Black persons were dehumanized through the institution of slavery and the follow-on segregation and continued denial of human rights. Indigenous peoples were conquered, their lands seized, and their cultural heritage driven almost to extinction. Asian peoples were exploited, some forced into internment camps. Systemic racism of all kinds continues still today.
Our belief is that God calls us to not only affirm the human rights of all persons of color, but also to actively reject and dismantle the institutional racism and white supremacy culture that oppresses them and ultimately harms us all. We are committed to doing this work. As siblings in Christ, we stand with people of all races, ethnicities and creeds, and pray for people everywhere suffering injustice.
This manifests itself today in numerous injustices, including police brutality, voter suppression, segregated neighborhoods, and an economic inequality that results in less access to quality health care and less access to quality education. We must always work to name, reject, and dismantle racism and white supremacy culture that works to benefit some at the expense of others.
Therefore, we, a predominately white Christian congregation, must confess we have benefited from this rigid caste system and have been complicit in its perpetuation. This complicity must end! We unequivocally affirm BLACK LIVES MATTER. Our central belief as Christians is that one cannot truly love God if one does not love one’s siblings, and we are all children of God.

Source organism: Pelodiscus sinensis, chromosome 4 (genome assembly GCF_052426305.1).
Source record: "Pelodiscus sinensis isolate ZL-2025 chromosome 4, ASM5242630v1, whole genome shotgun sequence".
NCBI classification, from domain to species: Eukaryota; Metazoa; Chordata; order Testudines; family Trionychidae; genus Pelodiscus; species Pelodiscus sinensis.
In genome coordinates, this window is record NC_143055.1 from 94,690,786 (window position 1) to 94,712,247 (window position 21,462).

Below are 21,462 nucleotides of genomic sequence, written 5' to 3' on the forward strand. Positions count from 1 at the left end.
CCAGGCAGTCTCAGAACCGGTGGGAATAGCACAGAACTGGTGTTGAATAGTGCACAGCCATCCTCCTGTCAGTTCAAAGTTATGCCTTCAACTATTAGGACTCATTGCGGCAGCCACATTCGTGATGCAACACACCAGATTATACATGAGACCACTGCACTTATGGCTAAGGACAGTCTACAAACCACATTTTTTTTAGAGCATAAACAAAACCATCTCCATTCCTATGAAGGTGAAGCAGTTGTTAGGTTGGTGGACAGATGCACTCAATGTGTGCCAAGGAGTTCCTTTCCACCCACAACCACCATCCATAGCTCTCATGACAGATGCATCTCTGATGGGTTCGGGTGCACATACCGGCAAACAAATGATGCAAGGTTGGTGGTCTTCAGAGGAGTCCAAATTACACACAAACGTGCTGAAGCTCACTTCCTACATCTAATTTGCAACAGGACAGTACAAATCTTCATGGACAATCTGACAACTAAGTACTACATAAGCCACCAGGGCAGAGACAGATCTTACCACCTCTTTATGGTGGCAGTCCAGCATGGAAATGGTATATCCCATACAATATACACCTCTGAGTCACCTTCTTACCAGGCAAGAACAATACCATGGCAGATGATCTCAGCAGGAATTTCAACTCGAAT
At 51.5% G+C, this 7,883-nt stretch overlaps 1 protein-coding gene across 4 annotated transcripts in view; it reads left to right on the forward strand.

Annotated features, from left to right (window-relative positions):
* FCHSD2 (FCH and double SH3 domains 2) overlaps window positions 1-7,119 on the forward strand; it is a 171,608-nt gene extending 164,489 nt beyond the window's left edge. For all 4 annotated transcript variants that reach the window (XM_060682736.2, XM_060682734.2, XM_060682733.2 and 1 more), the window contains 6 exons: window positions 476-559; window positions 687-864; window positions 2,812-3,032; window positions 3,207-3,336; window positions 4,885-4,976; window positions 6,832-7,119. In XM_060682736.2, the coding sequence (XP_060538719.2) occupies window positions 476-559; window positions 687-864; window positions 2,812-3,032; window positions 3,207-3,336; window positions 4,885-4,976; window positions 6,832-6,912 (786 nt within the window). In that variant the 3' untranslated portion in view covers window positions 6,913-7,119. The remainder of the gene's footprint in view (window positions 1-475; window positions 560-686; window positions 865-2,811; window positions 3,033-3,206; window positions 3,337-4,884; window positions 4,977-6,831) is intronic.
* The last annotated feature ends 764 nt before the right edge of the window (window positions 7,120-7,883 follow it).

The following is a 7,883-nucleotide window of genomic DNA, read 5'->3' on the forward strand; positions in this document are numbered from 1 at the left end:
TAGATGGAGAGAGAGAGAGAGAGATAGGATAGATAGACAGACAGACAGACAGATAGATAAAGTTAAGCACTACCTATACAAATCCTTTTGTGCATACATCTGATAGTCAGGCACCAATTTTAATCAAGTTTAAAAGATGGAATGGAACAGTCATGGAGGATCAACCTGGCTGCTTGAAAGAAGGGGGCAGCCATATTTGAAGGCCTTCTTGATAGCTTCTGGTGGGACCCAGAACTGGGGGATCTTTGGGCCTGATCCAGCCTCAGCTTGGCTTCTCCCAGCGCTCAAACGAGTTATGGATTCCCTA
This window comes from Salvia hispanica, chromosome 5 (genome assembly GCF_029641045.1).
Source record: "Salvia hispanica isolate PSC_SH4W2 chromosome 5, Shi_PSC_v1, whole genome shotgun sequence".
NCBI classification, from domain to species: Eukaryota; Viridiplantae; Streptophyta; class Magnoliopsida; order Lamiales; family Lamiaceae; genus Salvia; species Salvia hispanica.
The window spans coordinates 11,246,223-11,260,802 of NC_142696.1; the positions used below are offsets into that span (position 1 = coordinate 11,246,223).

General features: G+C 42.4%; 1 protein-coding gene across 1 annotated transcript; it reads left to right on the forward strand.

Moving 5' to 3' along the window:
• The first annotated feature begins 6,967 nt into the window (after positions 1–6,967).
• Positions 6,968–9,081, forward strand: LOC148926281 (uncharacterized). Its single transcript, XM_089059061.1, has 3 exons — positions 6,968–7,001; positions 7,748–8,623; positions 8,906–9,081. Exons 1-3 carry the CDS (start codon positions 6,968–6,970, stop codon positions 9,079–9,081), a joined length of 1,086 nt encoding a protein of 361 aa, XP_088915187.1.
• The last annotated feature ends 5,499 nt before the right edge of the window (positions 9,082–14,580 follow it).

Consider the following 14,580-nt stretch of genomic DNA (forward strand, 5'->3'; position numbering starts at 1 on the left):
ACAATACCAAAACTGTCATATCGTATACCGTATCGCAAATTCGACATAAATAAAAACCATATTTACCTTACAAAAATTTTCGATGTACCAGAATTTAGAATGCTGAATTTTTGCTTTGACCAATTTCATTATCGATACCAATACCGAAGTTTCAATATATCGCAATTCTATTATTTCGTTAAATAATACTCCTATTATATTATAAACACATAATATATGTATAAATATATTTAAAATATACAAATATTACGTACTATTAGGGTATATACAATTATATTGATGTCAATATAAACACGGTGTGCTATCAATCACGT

The murders of George Floyd, Breonna Taylor, Ahmaud Arbery, Manuel Ellis, and countless others not filmed or on the news, are the result of a nation that is fundamentally flawed and rooted in white supremacy. We are called by Jesus to not only affirm the basic human rights and dignity of all people of color, but also to actively dismantle the institutionalized racism that oppresses them and harms us all. We are committed to doing this work!
- Doing deep, mindful work to examine and reflect on our own racial identities—understanding our white-centered culture and how it operates in our congregation and shows up in our relationships with Black, Brown, and Indigenous people.
- Look within ourselves and our own community for signs of racism: consider whose voices we draw knowledge and inspiration from, examine the books we have on our shelves, the art we choose to display, the stories we tell our children and reflect on how these choices inform who we are, where we stand, and what we believe.
- Call on policy makers to enact and enforce legislation that ensures fairness in our criminal justice and law enforcement systems as well as equitable access and outcomes in education, housing, employment, healthcare, community services, and voting rights.
- Provide on-going educational opportunities and discussions for our own congregation and community regarding race and the effects of racism in our congregation and beyond.
- Recognize implicit biases in ourselves and each other and interrupt the negative stereotypes we form from those unconscious biases.
- Commit our resources and join our voices with the elders, allies, and influencers within organizations fighting for justice across our country.